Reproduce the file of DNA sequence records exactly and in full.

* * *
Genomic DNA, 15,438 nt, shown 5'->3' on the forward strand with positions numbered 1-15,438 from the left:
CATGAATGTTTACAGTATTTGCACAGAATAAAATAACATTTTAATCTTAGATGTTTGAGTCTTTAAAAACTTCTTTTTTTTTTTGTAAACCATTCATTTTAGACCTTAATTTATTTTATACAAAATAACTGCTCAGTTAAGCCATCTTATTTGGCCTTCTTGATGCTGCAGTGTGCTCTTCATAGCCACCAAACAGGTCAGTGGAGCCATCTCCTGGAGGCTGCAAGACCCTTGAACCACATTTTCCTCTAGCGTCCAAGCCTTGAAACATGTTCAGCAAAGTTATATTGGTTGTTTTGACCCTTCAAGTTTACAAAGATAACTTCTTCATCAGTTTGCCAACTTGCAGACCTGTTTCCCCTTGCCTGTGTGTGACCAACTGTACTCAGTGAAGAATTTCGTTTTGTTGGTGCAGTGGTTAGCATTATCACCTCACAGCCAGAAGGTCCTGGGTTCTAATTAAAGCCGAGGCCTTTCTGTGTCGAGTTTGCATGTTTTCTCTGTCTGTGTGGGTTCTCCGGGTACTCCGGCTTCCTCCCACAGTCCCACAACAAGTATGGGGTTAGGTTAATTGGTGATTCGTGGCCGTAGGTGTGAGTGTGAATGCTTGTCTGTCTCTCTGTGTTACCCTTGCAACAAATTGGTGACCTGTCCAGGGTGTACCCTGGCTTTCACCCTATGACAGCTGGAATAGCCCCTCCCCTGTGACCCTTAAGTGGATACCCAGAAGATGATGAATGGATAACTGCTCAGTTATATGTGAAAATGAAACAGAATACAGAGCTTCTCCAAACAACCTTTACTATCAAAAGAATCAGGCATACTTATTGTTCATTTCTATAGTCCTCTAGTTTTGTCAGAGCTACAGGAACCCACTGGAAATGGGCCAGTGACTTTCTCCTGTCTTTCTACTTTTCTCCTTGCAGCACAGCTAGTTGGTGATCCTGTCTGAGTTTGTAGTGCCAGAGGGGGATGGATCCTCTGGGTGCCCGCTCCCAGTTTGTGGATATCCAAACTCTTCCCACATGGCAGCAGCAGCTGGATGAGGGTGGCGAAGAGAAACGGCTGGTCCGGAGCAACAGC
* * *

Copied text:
Genomic DNA, 15,438 nt, shown 5'->3' on the forward strand with positions numbered 1-15,438 from the left:
CATGAATGTTTACAGTATTTGCACAGAATAAAATAACATTTTAATCTTAGATGTTTGAGTCTTTAAAAACTTCTTTTTTTTTTTGTAAACCATTCATTTTAGACCTTAATTTATTTTATACAAAATAACTGCTCAGTTAAGCCATCTTATTTGGCCTTCTTGATGCTGCAGTGTGCTCTTCATAGCCACCAAACAGGTCAGTGGAGCCATCTCCTGGAGGCTGCAAGACCCTTGAACCACATTTTCCTCTAGCGTCCAAGCCTTGAAACATGTTCAGCAAAGTTATATTGGTTGTTTTGACCCTTCAAGTTTACAAAGATAACTTCTTCATCAGTTTGCCAACTTGCAGACCTGTTTCCCCTTGCCTGTGTGTGACCAACTGTACTCAGTGAAGAATTTCGTTTTGTTGGTGCAGTGGTTAGCATTATCACCTCACAGCCAGAAGGTCCTGGGTTCTAATTAAAGCCGAGGCCTTTCTGTGTCGAGTTTGCATGTTTTCTCTGTCTGTGTGGGTTCTCCGGGTACTCCGGCTTCCTCCCACAGTCCCACAACAAGTATGGGGTTAGGTTAATTGGTGATTCGTGGCCGTAGGTGTGAGTGTGAATGCTTGTCTGTCTCTCTGTGTTACCCTTGCAACAAATTGGTGACCTGTCCAGGGTGTACCCTGGCTTTCACCCTATGACAGCTGGAATAGCCCCTCCCCTGTGACCCTTAAGTGGATACCCAGAAGATGATGAATGGATAACTGCTCAGTTATATGTGAAAATGAAACAGAATACAGAGCTTCTCCAAACAACCTTTACTATCAAAAGAATCAGGCATACTTATTGTTCATTTCTATAGTCCTCTAGTTTTGTCAGAGCTACAGGAACCCACTGGAAATGGGCCAGTGACTTTCTCCTGTCTTTCTACTTTTCTCCTTGCAGCACAGCTAGTTGGTGATCCTGTCTGAGTTTGTAGTGCCAGAGGGGGATGGATCCTCTGGGTGCCCGCTCCCAGTTTGTGGATATCCAAACTCTTCCCACATGGCAGCAGCAGCTGGATGAGGGTGGCGAAGAGAAACGGCTGGTCCGGAGCAACAGC